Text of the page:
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Foreign Policy

Restoring Some Normalcy

Nov 03, 2023
  • David Shambaugh

    Gaston Sigur Professor of Asian Studies and Director of the China Policy Program, George Washington University

Wang Yi-Biden.png

China’s Minister of Foreign Affairs Wang Yi paid an official visit to Washington on Oct. 27 and 28. Wang’s visit was his first to the U.S. capital in five years and matched U.S. Secretary of State Antony Blinken’s visit to Beijing on June 18 and 19. 

Blinken had originally been scheduled to visit Beijing in January, following the summit meeting between Presidents Joe Biden and Xi Jinping in Bali last November, when the two leaders agreed to a calendar of reciprocal ministerial-level visits. But that visit was postponed following the balloon incident — a Chinese reconnaissance balloon that traversed the United States and sensitive military installations before being shot down on Feb. 4. 

In the interim, the two governments have managed to restart a handful of ministerial/cabinet visits. U.S. Treasury Secretary Janet Yellen and Special Climate Envoy John Kerry visited Beijing in July, followed by Secretary of Commerce Gina Raimondo in September. Chinese Minister of Commerce Wang Wentao visited the United States in May, as have a few second-echelon Foreign Ministry officials. U.S. Senate Majority Leader Charles Schumer, a New York Democrat, led a bipartisan senatorial delegation to Beijing last month, and California Governor Gavin Newsom was in Beijing in late October. National Security Adviser Jake Sullivan also met Wang Yi in Malta in September.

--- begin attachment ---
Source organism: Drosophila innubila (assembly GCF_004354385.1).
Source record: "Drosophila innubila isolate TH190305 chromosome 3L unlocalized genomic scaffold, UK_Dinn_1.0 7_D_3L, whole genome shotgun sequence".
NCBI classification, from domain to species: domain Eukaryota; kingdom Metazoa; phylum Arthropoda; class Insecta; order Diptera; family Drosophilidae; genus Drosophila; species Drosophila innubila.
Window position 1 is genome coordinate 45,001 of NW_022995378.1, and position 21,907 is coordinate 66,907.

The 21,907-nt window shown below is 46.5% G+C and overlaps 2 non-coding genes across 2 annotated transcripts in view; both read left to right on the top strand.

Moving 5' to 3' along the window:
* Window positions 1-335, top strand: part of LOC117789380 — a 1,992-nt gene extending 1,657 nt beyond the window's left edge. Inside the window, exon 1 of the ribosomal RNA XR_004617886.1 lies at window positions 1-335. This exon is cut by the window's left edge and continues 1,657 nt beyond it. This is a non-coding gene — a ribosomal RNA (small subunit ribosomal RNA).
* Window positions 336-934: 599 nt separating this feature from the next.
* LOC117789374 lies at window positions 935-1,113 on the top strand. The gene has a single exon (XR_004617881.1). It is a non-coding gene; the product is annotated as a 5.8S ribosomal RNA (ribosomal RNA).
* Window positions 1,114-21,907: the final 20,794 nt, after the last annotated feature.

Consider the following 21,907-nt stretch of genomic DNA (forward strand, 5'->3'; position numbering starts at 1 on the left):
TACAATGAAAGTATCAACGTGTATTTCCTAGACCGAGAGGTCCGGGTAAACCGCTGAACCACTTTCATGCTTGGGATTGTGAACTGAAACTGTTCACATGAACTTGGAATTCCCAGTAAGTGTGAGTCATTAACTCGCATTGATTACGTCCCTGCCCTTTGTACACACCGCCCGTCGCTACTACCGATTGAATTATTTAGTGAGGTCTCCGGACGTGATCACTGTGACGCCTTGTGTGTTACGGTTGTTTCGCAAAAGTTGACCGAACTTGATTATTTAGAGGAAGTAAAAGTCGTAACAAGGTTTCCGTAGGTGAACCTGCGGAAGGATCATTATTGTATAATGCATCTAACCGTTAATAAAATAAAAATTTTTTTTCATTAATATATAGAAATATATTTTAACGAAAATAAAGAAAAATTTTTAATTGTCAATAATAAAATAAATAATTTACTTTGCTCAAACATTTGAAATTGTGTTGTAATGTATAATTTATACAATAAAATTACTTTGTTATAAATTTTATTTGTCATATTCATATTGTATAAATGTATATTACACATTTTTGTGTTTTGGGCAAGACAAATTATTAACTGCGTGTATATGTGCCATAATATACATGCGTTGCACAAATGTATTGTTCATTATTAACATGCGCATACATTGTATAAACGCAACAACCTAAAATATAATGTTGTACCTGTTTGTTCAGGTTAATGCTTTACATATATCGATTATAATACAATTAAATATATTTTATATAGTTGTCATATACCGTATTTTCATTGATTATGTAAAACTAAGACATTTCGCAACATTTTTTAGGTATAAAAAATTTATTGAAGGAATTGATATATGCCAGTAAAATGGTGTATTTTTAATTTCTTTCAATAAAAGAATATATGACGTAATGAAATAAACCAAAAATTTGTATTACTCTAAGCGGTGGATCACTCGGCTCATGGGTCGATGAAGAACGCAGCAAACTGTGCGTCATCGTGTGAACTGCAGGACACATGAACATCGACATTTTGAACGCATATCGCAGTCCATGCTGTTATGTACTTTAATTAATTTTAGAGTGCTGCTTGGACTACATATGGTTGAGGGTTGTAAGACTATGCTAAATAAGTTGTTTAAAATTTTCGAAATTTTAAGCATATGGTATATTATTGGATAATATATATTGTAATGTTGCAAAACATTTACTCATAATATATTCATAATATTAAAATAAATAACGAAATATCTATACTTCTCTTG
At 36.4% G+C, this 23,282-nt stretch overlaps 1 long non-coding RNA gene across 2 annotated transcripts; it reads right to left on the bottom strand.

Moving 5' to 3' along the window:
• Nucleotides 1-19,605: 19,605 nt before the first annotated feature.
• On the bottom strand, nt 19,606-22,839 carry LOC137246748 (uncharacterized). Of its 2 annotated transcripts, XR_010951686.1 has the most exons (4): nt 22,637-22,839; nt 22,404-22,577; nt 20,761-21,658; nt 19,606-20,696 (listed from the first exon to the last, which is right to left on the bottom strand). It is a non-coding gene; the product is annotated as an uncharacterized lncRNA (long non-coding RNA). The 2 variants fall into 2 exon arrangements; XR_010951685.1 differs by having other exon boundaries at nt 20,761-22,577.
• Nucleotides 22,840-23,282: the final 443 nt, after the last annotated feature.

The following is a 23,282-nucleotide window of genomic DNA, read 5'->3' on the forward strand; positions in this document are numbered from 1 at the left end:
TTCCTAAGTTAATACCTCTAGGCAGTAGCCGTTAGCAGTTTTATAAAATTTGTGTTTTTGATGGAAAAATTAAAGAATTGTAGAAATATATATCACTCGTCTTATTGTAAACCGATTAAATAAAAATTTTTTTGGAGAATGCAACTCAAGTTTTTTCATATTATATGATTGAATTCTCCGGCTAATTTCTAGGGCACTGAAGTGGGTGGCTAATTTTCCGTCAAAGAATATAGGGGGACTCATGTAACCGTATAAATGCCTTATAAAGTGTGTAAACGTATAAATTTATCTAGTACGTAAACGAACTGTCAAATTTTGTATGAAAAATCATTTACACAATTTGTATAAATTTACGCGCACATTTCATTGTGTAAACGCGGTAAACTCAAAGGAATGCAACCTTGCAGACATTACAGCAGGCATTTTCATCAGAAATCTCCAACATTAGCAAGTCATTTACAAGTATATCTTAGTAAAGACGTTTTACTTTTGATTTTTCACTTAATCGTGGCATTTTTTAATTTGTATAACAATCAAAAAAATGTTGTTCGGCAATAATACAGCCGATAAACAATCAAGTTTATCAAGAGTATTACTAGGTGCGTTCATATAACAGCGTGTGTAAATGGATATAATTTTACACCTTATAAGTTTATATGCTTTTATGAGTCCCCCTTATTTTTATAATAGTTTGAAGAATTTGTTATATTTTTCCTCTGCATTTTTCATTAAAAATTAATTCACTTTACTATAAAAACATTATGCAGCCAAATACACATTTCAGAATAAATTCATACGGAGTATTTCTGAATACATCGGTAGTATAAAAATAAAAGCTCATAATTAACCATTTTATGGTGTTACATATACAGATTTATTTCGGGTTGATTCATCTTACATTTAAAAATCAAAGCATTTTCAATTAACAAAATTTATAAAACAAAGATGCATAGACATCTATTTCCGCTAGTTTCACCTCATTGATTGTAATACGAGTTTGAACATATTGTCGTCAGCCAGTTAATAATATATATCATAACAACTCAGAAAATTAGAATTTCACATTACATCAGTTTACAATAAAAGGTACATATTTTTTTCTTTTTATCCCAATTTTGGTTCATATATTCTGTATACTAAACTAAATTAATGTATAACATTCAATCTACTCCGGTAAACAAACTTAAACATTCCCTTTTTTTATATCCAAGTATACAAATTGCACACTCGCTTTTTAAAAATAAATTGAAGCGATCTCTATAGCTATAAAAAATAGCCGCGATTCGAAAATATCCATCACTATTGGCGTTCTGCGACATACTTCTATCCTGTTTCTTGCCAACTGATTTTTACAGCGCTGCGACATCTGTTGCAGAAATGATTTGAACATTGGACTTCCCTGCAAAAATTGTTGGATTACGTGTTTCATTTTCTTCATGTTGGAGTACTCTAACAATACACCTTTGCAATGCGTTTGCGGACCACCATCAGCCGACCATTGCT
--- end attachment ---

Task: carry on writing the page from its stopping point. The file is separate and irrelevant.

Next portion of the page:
Beneath these higher profile exchanges, the two sides have set up a number of working groups — economy (U.S. Treasury and Chinese Ministry of Finance), finance (U.S. Treasury and People’s Bank of China), export controls (U.S. Department of Commerce and Chinese Ministry of Commerce) and Asian Affairs (U.S. Department of State and Chinese Foreign Ministry). There is also apparently a working group that’s looking into America’s fentanyl crisis, although it is unclear who the official counterparts are. 

All of these exchanges are intended by both sides to restore some degree of normalcy to the strained bilateral relationship. “Keeping channels of communication open” has been the mantra and stated priority of the Biden administration over the past year, and it is the American side that has seemingly been the ardent suitor, while Beijing has been more hesitant to engage. Most pointedly, the Chinese side has refused altogether to engage in military-to-military dialogues. The Biden administration sees such channels of communication as important guardrails as it seeks to created mechanisms to responsibly manage the U.S.-China relationship. U.S. administration officials argue that “intense competition requires intense diplomacy.”